WWII-era dive bomber pulled from Lake Michigan

 
 
  • Submerged for nearly 60 years, a World War II era Douglas SBD Dauntless bomber was recovered from Lake Michigan near Waukegan on Friday. The plane will be restored and displayed at the National World War II Museum in New Orleans, LA.

    Submerged for nearly 60 years, a World War II era Douglas SBD Dauntless bomber was recovered from Lake Michigan near Waukegan on Friday. The plane will be restored and displayed at the National World War II Museum in New Orleans, LA. Vincent Pierri | Staff Photographer

  • The U.S. Navy plane came in for its final landing at Larsen Marine in Waukegan.

    The U.S. Navy plane came in for its final landing at Larsen Marine in Waukegan. Vincent Pierri | Staff Photographer

  • The plane was well preserved but covered with Zebra Mussels.

    The plane was well preserved but covered with Zebra Mussels. Vincent Pierri | Staff Photographer

  • Extra care was needed to ensure the plane wouldn't break apart as it was lifted by a crane. The work was done by A & T Recovery in Chicago.

    Extra care was needed to ensure the plane wouldn't break apart as it was lifted by a crane. The work was done by A & T Recovery in Chicago. Vincent Pierri | Staff Photographer

Published: 4/24/2009 11:28 AM | Updated: 4/25/2009 12:12 AM

Encrusted with zebra mussels, the dive bomber that Joseph Lokites ditched into Lake Michigan on that cold Nov. 24, 1944 was pulled out of the water Friday morning.

Despite a bent propeller and a twisted right wing, the Douglas SBD Dauntless U.S. Navy plane was in relatively good condition after resting on the bottom of the cold waters of Lake Michigan for more than 60 years.

Out on a training flight, Lokites was making a routine approach to the aircraft carrier when a faulty fuel switch killed his engine, according to historians at the National Naval Aviation Museum in Pensacola, Fla. The plane plummeted into the icy water and Lokites was quickly rescued and unharmed.

The Dauntless pulled out of Lake Michigan Friday morning will be restored and eventually go on display at National World War II Museum in New Orleans.

Capt. Ed Ellis, secretary of the foundation that supports the National Naval Aviation Museum said many planes training in that era had flown from a pair of old paddle wheel steamers decked out as practice aircraft carriers.

Ellis said more than 17,000 pilots trained out of the former Naval Air Station in Glenview. Each needed to make about eight takeoffs and landings on the USS Wolverine or USS Sable to qualify for carrier duty.

The ships were built as multideck paddle wheel cargo and excursion boats. Ellis said authorities "cut the top decks off and put 600-foot decks on them" to allow training.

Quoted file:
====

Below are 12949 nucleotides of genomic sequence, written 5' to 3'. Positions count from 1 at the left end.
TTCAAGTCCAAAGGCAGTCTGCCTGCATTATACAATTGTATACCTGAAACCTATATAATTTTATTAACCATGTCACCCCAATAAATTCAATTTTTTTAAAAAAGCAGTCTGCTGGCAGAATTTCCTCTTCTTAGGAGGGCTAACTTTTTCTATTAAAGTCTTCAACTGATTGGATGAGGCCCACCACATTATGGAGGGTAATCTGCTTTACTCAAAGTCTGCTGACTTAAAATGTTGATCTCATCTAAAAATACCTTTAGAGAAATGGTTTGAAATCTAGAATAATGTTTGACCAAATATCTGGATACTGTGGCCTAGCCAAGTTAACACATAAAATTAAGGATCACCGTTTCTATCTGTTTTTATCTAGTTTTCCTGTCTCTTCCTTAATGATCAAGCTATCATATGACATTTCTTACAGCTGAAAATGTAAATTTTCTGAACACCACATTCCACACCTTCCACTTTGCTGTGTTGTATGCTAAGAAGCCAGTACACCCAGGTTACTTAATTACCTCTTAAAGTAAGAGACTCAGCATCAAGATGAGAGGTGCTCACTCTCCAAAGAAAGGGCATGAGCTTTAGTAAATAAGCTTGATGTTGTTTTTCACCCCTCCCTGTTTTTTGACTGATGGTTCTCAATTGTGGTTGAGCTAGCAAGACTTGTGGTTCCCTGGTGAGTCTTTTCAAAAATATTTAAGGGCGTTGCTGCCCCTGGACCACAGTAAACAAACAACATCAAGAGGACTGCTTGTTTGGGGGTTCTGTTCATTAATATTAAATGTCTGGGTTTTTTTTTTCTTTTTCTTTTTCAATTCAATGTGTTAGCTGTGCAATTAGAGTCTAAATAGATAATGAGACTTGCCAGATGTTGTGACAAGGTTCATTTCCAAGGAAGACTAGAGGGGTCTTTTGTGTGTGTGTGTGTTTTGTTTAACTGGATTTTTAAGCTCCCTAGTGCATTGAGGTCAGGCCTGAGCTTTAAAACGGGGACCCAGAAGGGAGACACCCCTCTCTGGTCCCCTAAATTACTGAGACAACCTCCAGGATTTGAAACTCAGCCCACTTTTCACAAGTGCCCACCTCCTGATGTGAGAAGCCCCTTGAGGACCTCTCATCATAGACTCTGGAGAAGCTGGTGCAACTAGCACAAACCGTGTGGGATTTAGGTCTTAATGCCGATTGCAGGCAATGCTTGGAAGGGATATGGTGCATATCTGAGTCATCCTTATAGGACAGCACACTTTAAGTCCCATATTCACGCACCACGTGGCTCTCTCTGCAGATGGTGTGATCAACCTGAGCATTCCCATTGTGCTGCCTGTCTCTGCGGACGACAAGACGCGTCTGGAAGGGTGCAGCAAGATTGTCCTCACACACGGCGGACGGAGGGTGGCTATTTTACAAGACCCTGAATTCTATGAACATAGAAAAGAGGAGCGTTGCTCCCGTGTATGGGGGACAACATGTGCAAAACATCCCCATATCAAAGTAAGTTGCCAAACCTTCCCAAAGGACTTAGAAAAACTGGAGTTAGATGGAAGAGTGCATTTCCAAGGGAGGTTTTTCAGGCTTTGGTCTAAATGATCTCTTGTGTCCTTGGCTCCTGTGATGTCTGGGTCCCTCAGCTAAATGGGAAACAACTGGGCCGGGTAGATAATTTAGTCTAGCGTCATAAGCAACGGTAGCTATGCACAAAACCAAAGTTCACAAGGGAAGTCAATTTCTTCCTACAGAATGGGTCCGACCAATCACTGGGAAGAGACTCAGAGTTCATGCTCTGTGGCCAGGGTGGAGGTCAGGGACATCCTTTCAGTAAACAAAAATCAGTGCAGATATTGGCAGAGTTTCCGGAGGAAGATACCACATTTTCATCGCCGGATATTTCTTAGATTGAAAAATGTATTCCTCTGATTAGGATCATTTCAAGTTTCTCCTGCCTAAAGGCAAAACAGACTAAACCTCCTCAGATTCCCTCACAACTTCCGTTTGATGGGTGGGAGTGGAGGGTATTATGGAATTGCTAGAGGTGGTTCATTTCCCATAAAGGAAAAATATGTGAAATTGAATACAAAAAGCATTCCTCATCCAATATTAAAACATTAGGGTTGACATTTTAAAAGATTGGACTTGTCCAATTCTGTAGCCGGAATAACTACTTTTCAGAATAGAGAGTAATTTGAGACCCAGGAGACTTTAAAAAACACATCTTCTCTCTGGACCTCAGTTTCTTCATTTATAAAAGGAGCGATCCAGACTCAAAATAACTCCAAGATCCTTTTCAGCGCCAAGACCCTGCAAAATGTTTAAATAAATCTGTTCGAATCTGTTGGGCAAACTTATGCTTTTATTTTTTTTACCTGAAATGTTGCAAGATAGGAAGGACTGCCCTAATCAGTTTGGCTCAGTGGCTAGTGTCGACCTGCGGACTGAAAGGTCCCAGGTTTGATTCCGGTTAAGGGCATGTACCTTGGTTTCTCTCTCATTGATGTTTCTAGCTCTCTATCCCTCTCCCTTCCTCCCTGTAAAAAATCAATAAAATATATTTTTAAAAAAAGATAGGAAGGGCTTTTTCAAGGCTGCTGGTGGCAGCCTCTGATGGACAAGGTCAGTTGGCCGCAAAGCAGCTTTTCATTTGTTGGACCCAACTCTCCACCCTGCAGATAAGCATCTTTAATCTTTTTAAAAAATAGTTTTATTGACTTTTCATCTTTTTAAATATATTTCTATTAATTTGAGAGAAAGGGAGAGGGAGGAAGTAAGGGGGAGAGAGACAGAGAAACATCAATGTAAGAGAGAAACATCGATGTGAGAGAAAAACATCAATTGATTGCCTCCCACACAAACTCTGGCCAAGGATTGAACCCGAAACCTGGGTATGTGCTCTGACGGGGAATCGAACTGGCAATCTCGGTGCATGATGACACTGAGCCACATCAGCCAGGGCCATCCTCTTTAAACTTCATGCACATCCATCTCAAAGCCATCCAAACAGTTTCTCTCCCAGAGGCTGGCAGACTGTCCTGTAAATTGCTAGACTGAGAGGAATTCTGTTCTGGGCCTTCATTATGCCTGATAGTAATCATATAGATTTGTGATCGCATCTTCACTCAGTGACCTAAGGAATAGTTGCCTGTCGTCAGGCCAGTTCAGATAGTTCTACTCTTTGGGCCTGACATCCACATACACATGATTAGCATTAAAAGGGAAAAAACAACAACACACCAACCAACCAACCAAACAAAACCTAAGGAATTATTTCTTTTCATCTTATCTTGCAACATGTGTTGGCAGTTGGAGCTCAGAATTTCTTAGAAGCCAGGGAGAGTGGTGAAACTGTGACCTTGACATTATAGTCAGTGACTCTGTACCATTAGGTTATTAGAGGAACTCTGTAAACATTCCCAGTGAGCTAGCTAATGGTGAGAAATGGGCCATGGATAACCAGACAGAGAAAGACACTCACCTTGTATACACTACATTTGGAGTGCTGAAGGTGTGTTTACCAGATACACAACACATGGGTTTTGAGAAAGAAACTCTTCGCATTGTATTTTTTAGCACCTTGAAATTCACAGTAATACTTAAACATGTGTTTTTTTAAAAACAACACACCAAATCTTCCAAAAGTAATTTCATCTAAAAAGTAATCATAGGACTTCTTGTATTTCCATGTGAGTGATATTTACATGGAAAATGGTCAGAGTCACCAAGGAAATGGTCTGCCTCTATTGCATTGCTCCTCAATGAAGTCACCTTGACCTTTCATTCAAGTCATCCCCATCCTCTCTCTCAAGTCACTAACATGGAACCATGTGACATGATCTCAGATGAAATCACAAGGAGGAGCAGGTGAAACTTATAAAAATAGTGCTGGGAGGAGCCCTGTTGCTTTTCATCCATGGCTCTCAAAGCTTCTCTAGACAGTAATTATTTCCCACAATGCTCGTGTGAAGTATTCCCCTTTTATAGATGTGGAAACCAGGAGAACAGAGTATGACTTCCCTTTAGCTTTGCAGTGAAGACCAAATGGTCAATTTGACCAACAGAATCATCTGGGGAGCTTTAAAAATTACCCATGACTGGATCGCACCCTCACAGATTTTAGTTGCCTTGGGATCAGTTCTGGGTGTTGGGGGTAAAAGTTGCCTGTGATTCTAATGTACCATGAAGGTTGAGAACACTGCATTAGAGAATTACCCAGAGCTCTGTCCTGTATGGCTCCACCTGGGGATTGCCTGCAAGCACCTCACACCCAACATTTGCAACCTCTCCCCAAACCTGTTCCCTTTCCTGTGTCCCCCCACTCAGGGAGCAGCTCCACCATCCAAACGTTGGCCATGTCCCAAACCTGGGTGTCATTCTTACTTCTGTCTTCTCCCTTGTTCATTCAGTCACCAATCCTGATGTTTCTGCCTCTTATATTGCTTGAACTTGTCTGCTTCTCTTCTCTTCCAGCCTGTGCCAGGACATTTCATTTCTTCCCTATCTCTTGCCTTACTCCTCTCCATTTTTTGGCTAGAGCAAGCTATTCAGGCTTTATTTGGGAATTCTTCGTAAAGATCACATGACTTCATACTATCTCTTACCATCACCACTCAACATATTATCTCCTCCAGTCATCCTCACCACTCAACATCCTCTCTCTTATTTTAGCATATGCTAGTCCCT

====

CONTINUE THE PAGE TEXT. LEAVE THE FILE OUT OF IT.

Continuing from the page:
German U-boat sightings off the East Coast made training there too risky. Located in the safety of the country's heartland, Lake Michigan proved to be a safe practice site.

On Friday, former Navy pilot Grant C. Young drove 150 miles from his home in Lanark, IL to watch the recovery at Larsen Marine in Waukegan.

"This is a wonderful thing to see," Young, 85, said. "It brings back a lot of memories."

Young can relate to the mishap. He also crashed during training. "I didn't get hurt but nearly froze waiting for the Coast Guard to pick me up," he said.

The Douglas SBD Dauntless is among 130 to 300 or more planes estimated to have sunk in the lake during training late in World War II.

The Dauntless dive bombers are largely credited with winning the Battle of Midway and turning the tide of the Pacific war in the Allies' favor. It was the plane flown by future U.S. President George H. W. Bush.

Taras Lyssenko, co-owner of A&T Recovery, said the plane was found in the mid 1990s in more than 300 feet of water, more than 20 miles offshore. He said it took years to obtain Navy permission and secure state and federal permits to mount a recovery.

Because the plane was so deep, submarine robots were called in to survey the area - and, in recent weeks, to set up ropes used to lift the plane to the surface for towing.

He described the salvage as far more delicate than recovering a ship.

"Ships have all kinds of things you can put chains on. You can't put a chain on this," he said. And it must be lifted very gently. Otherwise, mud-filled wings might get ripped off.

"This latest recovery is one important link in the preservation of the history and heritage of naval aviation in the Chicago area ... and its unique and invaluable contribution to naval aviation during the war," said U.S. Navy (Ret.) Capt. Robert Rasmussen.

Rasmussen would not divulge the cost of the project, but said the money came entirely from private donors.